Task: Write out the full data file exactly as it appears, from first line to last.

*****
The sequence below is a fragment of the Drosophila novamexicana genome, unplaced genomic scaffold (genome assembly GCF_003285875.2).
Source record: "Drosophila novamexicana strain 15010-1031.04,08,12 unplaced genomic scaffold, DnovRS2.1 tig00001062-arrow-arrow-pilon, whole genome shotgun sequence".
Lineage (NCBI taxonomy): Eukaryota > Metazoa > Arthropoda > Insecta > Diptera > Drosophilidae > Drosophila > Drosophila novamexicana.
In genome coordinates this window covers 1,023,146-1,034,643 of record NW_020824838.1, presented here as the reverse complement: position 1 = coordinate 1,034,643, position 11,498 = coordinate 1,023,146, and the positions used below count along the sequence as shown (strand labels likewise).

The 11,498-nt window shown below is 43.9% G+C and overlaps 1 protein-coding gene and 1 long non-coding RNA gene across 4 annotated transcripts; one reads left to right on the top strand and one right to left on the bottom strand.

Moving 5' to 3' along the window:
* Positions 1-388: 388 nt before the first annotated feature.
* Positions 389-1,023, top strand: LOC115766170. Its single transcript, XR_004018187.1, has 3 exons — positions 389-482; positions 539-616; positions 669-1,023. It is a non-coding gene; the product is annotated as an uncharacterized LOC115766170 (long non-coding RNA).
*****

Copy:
The sequence below is a fragment of the Drosophila novamexicana genome, unplaced genomic scaffold (genome assembly GCF_003285875.2).
Source record: "Drosophila novamexicana strain 15010-1031.04,08,12 unplaced genomic scaffold, DnovRS2.1 tig00001062-arrow-arrow-pilon, whole genome shotgun sequence".
Lineage (NCBI taxonomy): Eukaryota > Metazoa > Arthropoda > Insecta > Diptera > Drosophilidae > Drosophila > Drosophila novamexicana.
In genome coordinates this window covers 1,023,146-1,034,643 of record NW_020824838.1, presented here as the reverse complement: position 1 = coordinate 1,034,643, position 11,498 = coordinate 1,023,146, and the positions used below count along the sequence as shown (strand labels likewise).

The 11,498-nt window shown below is 43.9% G+C and overlaps 1 protein-coding gene and 1 long non-coding RNA gene across 4 annotated transcripts; one reads left to right on the top strand and one right to left on the bottom strand.

Moving 5' to 3' along the window:
* Positions 1-388: 388 nt before the first annotated feature.
* Positions 389-1,023, top strand: LOC115766170. Its single transcript, XR_004018187.1, has 3 exons — positions 389-482; positions 539-616; positions 669-1,023. It is a non-coding gene; the product is annotated as an uncharacterized LOC115766170 (long non-coding RNA).